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[36] in three hours, and the banks of the State would have supplied $5,000,000 for the defense of the State in a week. The plan of the projectors of the committee of safety was to arm the militia. They expected to equip forty thousand men as promptly as the Northern States had armed and equipped their volunteers, and they knew that Maryland volunteers would take arms as quickly as those of Massachusetts and Ohio. They did not propose to carry the State out of the Union, but they intended to arm their young men and command the peace in the State. When that failed, as fail they knew it would, the State would be represented by forty thousand armed and equipped volunteers who would carry her flag in the front line and would make her one of the Confederate States in fact, if not in name.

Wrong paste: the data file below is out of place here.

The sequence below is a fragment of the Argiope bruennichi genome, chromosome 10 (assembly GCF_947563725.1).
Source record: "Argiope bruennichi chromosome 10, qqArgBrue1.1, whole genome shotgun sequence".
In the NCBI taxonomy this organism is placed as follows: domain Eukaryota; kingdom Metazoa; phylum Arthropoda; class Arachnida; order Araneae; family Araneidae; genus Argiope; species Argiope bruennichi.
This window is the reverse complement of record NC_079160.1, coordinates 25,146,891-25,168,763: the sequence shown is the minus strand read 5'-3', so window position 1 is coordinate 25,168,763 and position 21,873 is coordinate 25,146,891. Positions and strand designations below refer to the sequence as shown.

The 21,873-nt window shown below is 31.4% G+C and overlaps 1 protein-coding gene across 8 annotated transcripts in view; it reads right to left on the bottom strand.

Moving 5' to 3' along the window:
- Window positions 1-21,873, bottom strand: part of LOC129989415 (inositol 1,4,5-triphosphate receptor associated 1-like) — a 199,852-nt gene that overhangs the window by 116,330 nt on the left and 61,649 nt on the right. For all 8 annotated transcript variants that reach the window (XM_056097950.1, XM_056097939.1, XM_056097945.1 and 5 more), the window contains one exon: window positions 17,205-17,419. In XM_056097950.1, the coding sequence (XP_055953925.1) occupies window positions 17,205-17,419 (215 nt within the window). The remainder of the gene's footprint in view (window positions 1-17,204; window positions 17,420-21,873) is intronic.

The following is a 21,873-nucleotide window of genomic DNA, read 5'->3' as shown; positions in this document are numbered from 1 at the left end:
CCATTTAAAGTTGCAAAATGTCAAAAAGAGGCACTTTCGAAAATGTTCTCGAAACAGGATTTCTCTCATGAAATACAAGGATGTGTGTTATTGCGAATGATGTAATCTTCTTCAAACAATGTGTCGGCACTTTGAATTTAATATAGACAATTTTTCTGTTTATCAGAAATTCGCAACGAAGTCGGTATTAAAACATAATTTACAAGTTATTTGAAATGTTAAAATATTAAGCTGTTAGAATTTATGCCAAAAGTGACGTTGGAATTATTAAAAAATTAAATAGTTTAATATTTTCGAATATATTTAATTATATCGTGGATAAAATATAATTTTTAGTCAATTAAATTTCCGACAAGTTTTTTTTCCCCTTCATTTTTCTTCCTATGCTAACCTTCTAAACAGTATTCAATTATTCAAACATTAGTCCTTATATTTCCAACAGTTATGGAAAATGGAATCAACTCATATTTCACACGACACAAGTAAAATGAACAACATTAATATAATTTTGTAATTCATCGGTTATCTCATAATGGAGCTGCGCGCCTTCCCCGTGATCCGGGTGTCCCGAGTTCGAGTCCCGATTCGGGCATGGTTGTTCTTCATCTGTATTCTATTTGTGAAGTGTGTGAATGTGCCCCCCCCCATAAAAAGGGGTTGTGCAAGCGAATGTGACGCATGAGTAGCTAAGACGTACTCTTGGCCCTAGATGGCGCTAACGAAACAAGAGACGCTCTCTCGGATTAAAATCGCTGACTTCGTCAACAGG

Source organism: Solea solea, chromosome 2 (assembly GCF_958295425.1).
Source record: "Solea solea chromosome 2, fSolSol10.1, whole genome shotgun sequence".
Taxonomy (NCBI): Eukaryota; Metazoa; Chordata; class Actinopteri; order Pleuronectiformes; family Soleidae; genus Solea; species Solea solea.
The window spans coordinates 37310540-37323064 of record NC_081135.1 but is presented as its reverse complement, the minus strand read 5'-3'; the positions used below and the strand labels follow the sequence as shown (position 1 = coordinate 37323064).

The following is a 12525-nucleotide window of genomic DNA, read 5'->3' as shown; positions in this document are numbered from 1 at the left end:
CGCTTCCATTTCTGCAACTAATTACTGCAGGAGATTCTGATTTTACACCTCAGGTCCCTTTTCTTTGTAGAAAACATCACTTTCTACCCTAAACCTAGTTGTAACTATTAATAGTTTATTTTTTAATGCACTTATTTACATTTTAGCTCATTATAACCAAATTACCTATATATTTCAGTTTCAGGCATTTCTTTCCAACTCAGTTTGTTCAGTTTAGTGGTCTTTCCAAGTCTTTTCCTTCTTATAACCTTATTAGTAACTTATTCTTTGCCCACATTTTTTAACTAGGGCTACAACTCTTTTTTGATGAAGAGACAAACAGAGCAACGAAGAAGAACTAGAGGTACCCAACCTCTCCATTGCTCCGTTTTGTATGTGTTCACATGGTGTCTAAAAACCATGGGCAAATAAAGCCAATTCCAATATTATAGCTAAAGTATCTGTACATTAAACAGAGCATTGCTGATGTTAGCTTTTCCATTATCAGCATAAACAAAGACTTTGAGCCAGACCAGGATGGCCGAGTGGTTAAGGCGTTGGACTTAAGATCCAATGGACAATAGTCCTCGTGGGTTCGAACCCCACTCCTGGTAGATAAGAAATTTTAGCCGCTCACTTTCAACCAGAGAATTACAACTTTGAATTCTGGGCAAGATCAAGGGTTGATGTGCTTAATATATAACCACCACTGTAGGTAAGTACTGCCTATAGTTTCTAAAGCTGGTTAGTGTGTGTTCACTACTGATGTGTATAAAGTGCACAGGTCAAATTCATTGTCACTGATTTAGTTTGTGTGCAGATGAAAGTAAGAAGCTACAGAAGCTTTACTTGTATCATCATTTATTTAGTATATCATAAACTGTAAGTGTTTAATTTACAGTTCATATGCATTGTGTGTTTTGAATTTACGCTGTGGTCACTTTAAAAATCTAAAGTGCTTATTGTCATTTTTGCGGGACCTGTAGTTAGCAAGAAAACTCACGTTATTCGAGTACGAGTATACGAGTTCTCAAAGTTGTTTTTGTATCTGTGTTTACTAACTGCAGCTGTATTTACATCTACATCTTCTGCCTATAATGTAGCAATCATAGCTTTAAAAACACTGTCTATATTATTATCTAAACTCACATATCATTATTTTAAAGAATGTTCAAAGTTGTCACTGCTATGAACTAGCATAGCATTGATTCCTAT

These were the intentions of Captain Johnson and men of his age in the legislature and in the State, and they were constant and ardent in pressing them in the general assembly. The Conservatives, however, preferred the processes of the law, and could not understand how force could decide questions of right. It would be better to bring trespass quare clausum against Butler at the Relay for digging trenches and piling up earthworks, to sue out injunctions against illegal arrests and a mandamus to make Cadwallader respect Taney's writ of habeas corpus!

The committee on Federal relations agreed on their report May 7th that it was inexpedient to take any steps toward the organization and arming of the militia, though it was not made until the 10th. But on the 8th Johnson and his company marched to Virginia. At the Point of Rocks he arranged with Capt. James Ashby to ride into Frederick, seize the governor and carry him off to Virginia and thus break up the State government and throw it into the hands of the legislature, who would be obliged to take charge during the interregnum. A notice to this effect was sent to the leaders in the

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